Sellwood may not be an actual island, but the walkable, riverside neighborhood is one of Portland’s most self-contained. Gibbon Grubb is one of the newest arrivals in Sellwood, whose dog-lovers have heretofore had to venture elsewhere. The dogs here are loaded — expect buns and appetites to be put to the test — from the packed Chicago dog overflowing with pepperoncini and jalapenos, to the kettle chip-topped chili cheese dog. Every dog comes with choice of fries, making even the simple classic dog a solid meal, and each dog can be subbed for a Polish or vegan brat.
A roadside hot dog shack with a long-and-storied history extending back to the 1930s — under various names — Roake's grills a timeless, high-value hot dog menu with a 12-inch long Coney Island dog with house special Coney sauce for just $5, a swamped “chiliboat,” and a quick bite short hot dog for under $3. Rub elbows with regulars in the cramped-but-charming vintage interior or snag a picnic-style seat outside under permanent covering. For sausage skeptics, the classic burgers and shakes are equally beloved.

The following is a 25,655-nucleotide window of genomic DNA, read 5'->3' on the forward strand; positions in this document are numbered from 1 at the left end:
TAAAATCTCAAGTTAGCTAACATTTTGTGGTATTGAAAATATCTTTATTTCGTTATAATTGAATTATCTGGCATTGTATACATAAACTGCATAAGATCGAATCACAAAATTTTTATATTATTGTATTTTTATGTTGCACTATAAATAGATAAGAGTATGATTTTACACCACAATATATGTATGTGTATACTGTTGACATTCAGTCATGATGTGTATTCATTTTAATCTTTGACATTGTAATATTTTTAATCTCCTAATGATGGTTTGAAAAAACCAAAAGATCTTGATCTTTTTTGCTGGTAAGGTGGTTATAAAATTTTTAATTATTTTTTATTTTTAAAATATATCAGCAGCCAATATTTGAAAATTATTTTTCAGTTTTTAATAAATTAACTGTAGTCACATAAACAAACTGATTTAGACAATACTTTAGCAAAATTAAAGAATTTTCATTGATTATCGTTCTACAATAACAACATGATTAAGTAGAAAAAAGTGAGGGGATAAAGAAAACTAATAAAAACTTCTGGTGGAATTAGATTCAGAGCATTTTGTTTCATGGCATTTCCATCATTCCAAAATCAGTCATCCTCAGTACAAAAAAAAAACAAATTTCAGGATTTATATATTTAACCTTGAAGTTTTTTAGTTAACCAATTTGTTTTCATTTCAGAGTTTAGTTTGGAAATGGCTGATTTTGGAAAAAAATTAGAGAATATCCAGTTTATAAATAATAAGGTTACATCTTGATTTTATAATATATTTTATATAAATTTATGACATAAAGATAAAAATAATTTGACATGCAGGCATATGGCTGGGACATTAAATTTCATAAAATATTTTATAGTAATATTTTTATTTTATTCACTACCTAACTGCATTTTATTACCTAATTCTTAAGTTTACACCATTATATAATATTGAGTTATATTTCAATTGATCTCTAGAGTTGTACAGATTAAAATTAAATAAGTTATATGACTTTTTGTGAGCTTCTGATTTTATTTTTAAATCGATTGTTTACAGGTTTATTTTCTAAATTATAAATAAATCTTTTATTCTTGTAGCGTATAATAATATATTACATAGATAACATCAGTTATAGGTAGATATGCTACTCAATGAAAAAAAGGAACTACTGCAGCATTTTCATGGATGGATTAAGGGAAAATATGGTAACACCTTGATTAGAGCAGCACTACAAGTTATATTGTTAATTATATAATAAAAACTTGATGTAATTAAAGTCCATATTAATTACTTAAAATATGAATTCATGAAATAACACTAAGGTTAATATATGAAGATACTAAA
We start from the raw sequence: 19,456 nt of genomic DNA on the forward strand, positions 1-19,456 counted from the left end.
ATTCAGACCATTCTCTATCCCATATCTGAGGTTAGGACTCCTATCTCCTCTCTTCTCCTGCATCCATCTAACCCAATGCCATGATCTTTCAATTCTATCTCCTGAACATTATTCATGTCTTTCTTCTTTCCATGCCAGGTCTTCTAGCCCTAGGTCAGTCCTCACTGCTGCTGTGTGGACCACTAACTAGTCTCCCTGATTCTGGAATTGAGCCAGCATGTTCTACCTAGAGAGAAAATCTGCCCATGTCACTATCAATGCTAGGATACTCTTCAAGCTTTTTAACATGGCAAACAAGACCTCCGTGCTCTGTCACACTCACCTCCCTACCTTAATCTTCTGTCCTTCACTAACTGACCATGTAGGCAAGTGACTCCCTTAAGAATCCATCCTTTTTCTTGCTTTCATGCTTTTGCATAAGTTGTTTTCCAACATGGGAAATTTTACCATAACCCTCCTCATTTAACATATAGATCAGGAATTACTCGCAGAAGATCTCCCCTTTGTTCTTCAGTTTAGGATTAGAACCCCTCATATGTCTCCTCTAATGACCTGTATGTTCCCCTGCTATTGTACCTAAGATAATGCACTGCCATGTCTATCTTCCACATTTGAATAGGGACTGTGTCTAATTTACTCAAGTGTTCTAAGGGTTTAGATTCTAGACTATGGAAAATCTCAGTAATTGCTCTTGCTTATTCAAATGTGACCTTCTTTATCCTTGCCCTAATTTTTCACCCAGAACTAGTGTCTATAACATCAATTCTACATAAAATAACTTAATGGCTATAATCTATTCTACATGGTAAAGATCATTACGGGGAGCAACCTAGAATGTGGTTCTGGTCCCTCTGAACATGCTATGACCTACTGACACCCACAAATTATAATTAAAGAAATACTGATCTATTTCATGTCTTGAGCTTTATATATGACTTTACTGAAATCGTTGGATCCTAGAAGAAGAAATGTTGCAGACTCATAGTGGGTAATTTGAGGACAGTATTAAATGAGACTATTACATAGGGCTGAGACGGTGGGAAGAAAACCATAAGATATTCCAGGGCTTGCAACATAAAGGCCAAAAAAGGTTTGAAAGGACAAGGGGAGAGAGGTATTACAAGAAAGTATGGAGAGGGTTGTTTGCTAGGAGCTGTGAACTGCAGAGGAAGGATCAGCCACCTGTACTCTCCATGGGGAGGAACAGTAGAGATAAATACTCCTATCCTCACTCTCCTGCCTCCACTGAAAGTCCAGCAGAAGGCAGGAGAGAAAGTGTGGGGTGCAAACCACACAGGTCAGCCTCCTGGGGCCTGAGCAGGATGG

Franks A Lot
Housed in a cute, faux-Bavarian A-frame at the back of the Whole Foods parking lot, just steps from the culinary powerhouse of Northeast 28th Avenue, Franks has been delivering jumbo-sized dogs and hand-made milkshakes to Portlanders for nearly 30 years. Be warned: the one-third pound German beer frank is not for the faint-hearted, and the chili topping is hearty and loaded with beans. Onsite seating is limited to just one covered table, and six uncovered ones, so be prepared to grab and go on rainy days.
Also featured in:
Bless Your Heart Burgers 33rd Avenue
Burgers might steal the limelight, but arrive late enough on a summer afternoon at Bless Your Heart and find it’s the hot dogs that have sold out for the day. 100 percent beef franks are grilled to juicy tautness and layered with fresh toppings. The Coney-esque Bless Your Heart dog ups the ante with Carolina chili and beer cheese sauce. Beverages include nitro cold brew, draft beers, and rotating wines. Bless Your Heart shares a busy parking lot with New Seasons and offers ample covered outdoor seating.
Also featured in:
Olympia Provisions Public House
Considering how many Portland restaurants, bars, and carts use Olympia Provisions sausages for their hot dogs, it’s smart to go straight to the source for a wide selection of Portland-made franks and brats. Sitting out on picnic tables on a Division Street corner, Olympia Provisions Public House visitors bite into massive frankfurters or bratwurst, topped with dijon and onions or whole-grain mustard and house-made sauerkraut. Cheese-lovers may prefer the kasekrainer, a cheesy sausage with red cabbage kraut and dijon. For full-on Americana, finish a frank and walk over to the nearby Lauretta Jean’s for cherry pie.
Nick's Famous Coney Island